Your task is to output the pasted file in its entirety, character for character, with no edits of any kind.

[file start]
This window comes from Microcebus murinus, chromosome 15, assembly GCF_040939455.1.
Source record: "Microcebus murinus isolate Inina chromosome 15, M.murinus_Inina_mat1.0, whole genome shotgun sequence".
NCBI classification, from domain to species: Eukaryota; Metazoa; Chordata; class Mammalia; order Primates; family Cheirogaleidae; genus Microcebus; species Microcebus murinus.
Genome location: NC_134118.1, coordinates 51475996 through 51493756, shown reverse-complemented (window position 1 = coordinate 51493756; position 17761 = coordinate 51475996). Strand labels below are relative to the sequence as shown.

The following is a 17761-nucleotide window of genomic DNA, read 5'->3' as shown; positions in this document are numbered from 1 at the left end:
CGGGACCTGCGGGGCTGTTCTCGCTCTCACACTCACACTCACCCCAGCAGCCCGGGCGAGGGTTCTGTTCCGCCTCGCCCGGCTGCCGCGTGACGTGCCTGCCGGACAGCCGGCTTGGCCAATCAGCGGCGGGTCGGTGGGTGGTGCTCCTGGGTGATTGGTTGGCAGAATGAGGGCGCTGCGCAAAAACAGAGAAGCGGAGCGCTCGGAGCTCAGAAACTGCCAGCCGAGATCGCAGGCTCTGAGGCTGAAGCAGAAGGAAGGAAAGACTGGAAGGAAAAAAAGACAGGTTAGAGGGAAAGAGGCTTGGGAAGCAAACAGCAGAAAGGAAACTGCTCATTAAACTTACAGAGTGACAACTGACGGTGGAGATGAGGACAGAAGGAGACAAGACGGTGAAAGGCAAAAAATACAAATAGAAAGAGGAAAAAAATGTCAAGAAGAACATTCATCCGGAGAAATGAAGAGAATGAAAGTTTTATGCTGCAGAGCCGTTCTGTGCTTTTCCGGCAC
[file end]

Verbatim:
This window comes from Microcebus murinus, chromosome 15, assembly GCF_040939455.1.
Source record: "Microcebus murinus isolate Inina chromosome 15, M.murinus_Inina_mat1.0, whole genome shotgun sequence".
NCBI classification, from domain to species: Eukaryota; Metazoa; Chordata; class Mammalia; order Primates; family Cheirogaleidae; genus Microcebus; species Microcebus murinus.
Genome location: NC_134118.1, coordinates 51475996 through 51493756, shown reverse-complemented (window position 1 = coordinate 51493756; position 17761 = coordinate 51475996). Strand labels below are relative to the sequence as shown.

The following is a 17761-nucleotide window of genomic DNA, read 5'->3' as shown; positions in this document are numbered from 1 at the left end:
CGGGACCTGCGGGGCTGTTCTCGCTCTCACACTCACACTCACCCCAGCAGCCCGGGCGAGGGTTCTGTTCCGCCTCGCCCGGCTGCCGCGTGACGTGCCTGCCGGACAGCCGGCTTGGCCAATCAGCGGCGGGTCGGTGGGTGGTGCTCCTGGGTGATTGGTTGGCAGAATGAGGGCGCTGCGCAAAAACAGAGAAGCGGAGCGCTCGGAGCTCAGAAACTGCCAGCCGAGATCGCAGGCTCTGAGGCTGAAGCAGAAGGAAGGAAAGACTGGAAGGAAAAAAAGACAGGTTAGAGGGAAAGAGGCTTGGGAAGCAAACAGCAGAAAGGAAACTGCTCATTAAACTTACAGAGTGACAACTGACGGTGGAGATGAGGACAGAAGGAGACAAGACGGTGAAAGGCAAAAAATACAAATAGAAAGAGGAAAAAAATGTCAAGAAGAACATTCATCCGGAGAAATGAAGAGAATGAAAGTTTTATGCTGCAGAGCCGTTCTGTGCTTTTCCGGCAC